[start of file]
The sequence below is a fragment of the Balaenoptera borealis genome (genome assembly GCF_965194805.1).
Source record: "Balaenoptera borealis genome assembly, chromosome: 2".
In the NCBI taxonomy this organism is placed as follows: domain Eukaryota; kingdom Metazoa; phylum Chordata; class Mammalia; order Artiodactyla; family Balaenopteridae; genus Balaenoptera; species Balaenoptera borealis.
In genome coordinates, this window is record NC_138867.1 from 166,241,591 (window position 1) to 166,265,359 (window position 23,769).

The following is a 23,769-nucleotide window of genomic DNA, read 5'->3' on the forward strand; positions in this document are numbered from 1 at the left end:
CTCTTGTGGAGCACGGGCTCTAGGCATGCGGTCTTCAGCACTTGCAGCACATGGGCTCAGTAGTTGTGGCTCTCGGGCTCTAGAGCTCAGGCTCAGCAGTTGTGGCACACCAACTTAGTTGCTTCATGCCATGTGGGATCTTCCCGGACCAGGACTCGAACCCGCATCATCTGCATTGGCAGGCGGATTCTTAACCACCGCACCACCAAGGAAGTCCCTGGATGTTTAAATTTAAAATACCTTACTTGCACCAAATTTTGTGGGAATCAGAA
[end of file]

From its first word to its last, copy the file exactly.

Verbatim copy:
The sequence below is a fragment of the Balaenoptera borealis genome (genome assembly GCF_965194805.1).
Source record: "Balaenoptera borealis genome assembly, chromosome: 2".
In the NCBI taxonomy this organism is placed as follows: domain Eukaryota; kingdom Metazoa; phylum Chordata; class Mammalia; order Artiodactyla; family Balaenopteridae; genus Balaenoptera; species Balaenoptera borealis.
In genome coordinates, this window is record NC_138867.1 from 166,241,591 (window position 1) to 166,265,359 (window position 23,769).

The following is a 23,769-nucleotide window of genomic DNA, read 5'->3' on the forward strand; positions in this document are numbered from 1 at the left end:
CTCTTGTGGAGCACGGGCTCTAGGCATGCGGTCTTCAGCACTTGCAGCACATGGGCTCAGTAGTTGTGGCTCTCGGGCTCTAGAGCTCAGGCTCAGCAGTTGTGGCACACCAACTTAGTTGCTTCATGCCATGTGGGATCTTCCCGGACCAGGACTCGAACCCGCATCATCTGCATTGGCAGGCGGATTCTTAACCACCGCACCACCAAGGAAGTCCCTGGATGTTTAAATTTAAAATACCTTACTTGCACCAAATTTTGTGGGAATCAGAA